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(The Case for) Methodology Research. Indranil Gupta March 7, 2006 CS598IG Fall 2006. Big Picture. Distributed systems with large numbers of processes… Grid, P2P systems, Web, … …require scalable and reliable distributed protocols inside Multicast, Replication, Voting, …

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The case for methodology research

(The Case for)Methodology Research

Indranil Gupta

March 7, 2006

CS598IG Fall 2006

Big picture
Big Picture

  • Distributed systems with large numbers of processes…

    • Grid, P2P systems, Web, …

  • …require scalable and reliable distributed protocols inside

    • Multicast, Replication, Voting, …

  • Researchers design protocols to optimize message and time complexity, reliability, process overheads, etc.

  • However, the only assistance for this design comes from research literature and experience. This is a laborious, almost “seat of the pants” approach.

  • Leads to complex system internals, e.g., credit-card systems [Spec03], information systems [CRA], the Grid, the Internet,…

    Efforts to understand existing systems, and design simple, effective systems.

More ailments
More ailments…

  • The research community generates thousands of ideas every month. How many of these are used? Reused? Preserved? When projects finish, papers go into archives. No reuse may lead to reinvention of the wheel.

  • Today, there is minimal reuse of ideas from one research project in another

    • exceptions: use of modified programming languages such as Cyclone (a variant of C) by the Security community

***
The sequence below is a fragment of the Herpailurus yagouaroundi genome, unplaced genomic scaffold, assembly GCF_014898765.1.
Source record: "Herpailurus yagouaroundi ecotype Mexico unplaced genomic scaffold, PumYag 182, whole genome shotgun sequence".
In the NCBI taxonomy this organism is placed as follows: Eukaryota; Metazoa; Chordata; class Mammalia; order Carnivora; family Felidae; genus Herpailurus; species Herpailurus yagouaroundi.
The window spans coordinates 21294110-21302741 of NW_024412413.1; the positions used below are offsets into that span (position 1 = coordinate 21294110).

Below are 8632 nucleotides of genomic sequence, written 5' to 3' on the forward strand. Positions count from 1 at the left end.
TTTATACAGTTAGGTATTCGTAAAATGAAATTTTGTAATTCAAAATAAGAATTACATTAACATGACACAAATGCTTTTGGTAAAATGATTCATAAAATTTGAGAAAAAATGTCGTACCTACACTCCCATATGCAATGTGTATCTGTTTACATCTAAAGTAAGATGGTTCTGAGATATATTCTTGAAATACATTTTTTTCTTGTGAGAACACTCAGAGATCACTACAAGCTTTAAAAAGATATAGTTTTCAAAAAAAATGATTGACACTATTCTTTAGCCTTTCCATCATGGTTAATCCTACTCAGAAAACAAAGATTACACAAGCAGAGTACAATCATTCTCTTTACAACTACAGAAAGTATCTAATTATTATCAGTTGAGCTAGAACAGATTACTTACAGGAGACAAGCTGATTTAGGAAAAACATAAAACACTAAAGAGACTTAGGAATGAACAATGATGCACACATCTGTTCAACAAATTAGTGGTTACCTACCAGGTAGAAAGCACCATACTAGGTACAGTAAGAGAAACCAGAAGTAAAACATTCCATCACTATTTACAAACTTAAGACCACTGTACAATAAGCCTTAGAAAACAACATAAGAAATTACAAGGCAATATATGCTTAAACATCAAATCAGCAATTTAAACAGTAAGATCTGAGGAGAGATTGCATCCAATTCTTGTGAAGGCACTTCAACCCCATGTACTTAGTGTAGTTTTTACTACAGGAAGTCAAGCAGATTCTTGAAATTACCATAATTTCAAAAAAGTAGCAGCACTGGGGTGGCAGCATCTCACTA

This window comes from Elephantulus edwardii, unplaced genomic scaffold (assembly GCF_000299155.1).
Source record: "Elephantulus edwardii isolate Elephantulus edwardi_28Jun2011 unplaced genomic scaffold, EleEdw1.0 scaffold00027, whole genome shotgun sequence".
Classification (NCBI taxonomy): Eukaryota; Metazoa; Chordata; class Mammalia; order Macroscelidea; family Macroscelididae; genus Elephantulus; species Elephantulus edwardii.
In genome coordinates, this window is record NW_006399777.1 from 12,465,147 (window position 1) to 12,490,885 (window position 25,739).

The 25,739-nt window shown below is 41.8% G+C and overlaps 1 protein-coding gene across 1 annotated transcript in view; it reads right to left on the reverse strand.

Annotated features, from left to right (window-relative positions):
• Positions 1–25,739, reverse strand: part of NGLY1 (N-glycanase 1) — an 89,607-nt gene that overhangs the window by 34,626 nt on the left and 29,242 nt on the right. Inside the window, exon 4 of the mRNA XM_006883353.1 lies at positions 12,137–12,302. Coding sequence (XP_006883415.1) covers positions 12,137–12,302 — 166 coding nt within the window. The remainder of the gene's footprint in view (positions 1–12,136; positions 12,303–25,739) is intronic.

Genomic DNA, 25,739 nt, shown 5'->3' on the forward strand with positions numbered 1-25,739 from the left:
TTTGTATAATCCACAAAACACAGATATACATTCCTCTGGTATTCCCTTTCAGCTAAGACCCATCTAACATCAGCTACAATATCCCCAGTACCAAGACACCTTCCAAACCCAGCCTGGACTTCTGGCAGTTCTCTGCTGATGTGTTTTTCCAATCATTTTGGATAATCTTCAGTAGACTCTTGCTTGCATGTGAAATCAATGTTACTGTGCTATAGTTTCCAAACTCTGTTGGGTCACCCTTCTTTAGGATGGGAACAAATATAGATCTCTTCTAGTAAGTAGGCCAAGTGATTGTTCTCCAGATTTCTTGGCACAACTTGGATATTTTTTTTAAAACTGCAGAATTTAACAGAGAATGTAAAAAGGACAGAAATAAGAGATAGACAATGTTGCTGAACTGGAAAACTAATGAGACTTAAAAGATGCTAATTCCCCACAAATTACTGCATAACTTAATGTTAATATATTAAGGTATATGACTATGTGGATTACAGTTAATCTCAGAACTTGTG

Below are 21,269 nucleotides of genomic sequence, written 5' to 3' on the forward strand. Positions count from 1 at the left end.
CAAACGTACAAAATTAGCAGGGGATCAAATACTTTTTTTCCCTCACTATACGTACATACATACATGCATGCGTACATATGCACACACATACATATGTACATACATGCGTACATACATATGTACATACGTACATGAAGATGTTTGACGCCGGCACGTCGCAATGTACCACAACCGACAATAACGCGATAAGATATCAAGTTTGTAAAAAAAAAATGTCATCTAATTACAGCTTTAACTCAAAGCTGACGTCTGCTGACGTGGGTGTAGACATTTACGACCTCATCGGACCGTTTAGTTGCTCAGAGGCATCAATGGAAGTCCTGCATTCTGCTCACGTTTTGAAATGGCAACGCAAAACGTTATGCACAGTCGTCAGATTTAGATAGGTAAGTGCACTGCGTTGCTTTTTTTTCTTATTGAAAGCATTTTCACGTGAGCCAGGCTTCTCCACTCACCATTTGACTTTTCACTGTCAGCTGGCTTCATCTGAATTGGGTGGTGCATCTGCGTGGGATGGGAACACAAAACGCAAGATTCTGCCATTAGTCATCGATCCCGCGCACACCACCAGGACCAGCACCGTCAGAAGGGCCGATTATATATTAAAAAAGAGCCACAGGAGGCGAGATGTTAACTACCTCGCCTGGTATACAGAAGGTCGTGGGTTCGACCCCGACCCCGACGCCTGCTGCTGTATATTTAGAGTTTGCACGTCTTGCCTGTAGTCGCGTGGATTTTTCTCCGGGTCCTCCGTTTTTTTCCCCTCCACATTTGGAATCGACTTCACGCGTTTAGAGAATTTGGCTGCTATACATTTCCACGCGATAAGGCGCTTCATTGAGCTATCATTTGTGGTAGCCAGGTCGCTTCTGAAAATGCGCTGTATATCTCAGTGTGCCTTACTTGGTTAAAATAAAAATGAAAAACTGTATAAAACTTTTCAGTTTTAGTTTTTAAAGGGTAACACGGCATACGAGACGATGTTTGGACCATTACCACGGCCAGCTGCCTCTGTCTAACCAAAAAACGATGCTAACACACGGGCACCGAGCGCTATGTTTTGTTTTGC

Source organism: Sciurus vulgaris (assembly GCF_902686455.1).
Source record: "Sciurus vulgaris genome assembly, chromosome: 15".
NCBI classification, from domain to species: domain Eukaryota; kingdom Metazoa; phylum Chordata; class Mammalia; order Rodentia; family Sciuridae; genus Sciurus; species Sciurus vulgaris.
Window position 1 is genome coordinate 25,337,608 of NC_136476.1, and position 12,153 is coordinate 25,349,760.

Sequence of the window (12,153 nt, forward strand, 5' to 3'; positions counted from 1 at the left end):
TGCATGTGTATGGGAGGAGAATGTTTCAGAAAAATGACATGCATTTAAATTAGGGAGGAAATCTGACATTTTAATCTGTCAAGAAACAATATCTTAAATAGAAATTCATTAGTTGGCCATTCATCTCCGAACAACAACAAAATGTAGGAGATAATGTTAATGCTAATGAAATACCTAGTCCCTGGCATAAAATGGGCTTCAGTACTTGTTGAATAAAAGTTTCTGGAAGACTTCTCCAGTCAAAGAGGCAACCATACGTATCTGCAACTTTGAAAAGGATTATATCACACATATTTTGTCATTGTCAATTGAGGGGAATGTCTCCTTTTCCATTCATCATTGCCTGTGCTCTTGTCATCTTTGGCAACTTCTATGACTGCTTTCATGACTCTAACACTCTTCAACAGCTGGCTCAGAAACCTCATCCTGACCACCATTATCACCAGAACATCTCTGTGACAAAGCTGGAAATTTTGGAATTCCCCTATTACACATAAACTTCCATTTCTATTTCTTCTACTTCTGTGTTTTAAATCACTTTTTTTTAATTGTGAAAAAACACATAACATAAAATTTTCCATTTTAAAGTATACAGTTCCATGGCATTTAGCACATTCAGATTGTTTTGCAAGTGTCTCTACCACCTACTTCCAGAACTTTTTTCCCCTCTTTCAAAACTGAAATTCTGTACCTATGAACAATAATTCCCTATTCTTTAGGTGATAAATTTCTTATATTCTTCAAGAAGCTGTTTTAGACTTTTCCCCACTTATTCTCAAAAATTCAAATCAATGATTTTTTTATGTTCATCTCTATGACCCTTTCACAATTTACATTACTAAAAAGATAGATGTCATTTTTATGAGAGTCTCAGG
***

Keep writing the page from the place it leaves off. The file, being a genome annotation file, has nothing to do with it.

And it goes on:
• This “barrier” is likely because of the inherent requirement that research projects maximize the percentage of “unique” contributions

    • in the above example, the new PL was not known in the security community, hence it worked.

More ailments 2
More Ailments…(2)

  • A different kind of gap is the one between theory and systems.

  • Other fields of science have already developed methodologies

    • Synthesis in hardware design. [Ambrosio et al, Bluespec]

    • Design patterns

    • Methodologies are needed for maturity in a field of science.

How do you attack these problems
How do you Attack these Problems?

Design Methodologies

  • Simple Thesis

    For any "project" or "problem", design a (i) solution, and (ii) a methodology underlying the design for the solution(s), and (iii) (optional) tie this methodology to at least one other methodology.

    • Calls for a new layer of Methodology Research

    • Does not solvethe mentioned problems, but attacks them

    • Is more powerful than meets the eye

Methodology definition
Methodology: Definition

Protocol Design Methodology =

An organized, documented set of building blocks, rules and/or guidelines for design of a class of protocols, possibly amenable to automated code generation.

[adapted from FOLDOC]

Advantages of methodologies
Advantages of Methodologies

Composable Methodologies

  • “Archival” of ideas and results.

  • Systematic reuse of ideas and results.

  • Help designer systematically design new protocols with provable properties.

  • Theoreticians and Practitioners